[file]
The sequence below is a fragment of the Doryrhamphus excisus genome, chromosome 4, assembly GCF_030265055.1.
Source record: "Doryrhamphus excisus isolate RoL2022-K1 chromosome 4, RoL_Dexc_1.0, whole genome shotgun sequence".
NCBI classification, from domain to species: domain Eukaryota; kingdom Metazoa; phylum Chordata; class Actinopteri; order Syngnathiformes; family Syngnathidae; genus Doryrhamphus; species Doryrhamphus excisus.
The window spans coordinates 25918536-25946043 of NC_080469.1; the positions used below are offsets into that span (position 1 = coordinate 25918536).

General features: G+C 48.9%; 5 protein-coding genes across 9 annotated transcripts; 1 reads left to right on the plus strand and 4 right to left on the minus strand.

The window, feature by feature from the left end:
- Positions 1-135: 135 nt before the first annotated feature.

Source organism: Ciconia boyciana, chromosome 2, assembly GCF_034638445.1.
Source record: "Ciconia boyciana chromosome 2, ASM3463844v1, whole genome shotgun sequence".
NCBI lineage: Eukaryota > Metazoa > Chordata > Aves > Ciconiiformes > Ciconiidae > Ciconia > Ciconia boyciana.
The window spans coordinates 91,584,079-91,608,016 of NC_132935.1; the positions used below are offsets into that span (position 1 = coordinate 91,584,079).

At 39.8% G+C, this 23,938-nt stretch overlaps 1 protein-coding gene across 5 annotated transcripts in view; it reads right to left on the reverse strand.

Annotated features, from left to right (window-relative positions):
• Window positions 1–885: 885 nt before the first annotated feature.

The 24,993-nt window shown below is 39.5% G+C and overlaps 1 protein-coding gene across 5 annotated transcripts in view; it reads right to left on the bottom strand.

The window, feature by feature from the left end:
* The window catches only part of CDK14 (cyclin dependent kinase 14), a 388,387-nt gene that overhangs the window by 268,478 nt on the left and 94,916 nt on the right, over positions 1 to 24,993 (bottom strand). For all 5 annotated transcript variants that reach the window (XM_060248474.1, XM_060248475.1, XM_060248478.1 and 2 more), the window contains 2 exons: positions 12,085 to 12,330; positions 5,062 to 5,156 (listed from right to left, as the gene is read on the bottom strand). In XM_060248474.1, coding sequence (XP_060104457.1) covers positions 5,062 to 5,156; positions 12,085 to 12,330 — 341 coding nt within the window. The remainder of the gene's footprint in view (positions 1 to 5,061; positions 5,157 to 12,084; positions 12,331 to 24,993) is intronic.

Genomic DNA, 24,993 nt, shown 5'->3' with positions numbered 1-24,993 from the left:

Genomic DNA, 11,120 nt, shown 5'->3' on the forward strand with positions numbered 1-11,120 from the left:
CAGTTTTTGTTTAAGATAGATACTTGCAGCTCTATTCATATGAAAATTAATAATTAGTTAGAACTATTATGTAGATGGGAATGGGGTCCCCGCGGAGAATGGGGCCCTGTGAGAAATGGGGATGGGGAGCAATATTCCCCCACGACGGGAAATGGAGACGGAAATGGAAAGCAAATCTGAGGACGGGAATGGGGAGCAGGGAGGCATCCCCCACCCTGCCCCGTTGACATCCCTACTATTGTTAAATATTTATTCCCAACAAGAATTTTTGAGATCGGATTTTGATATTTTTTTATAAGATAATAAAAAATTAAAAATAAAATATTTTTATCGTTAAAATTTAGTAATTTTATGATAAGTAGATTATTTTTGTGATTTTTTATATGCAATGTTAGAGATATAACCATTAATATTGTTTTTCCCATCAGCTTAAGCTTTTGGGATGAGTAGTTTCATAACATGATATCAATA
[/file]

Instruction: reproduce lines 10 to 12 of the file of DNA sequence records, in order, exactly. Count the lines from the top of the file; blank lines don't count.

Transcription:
NCBI lineage: Eukaryota > Metazoa > Chordata > Aves > Ciconiiformes > Ciconiidae > Ciconia > Ciconia boyciana.
The window spans coordinates 91,584,079-91,608,016 of NC_132935.1; the positions used below are offsets into that span (position 1 = coordinate 91,584,079).

At 39.8% G+C, this 23,938-nt stretch overlaps 1 protein-coding gene across 5 annotated transcripts in view; it reads right to left on the reverse strand.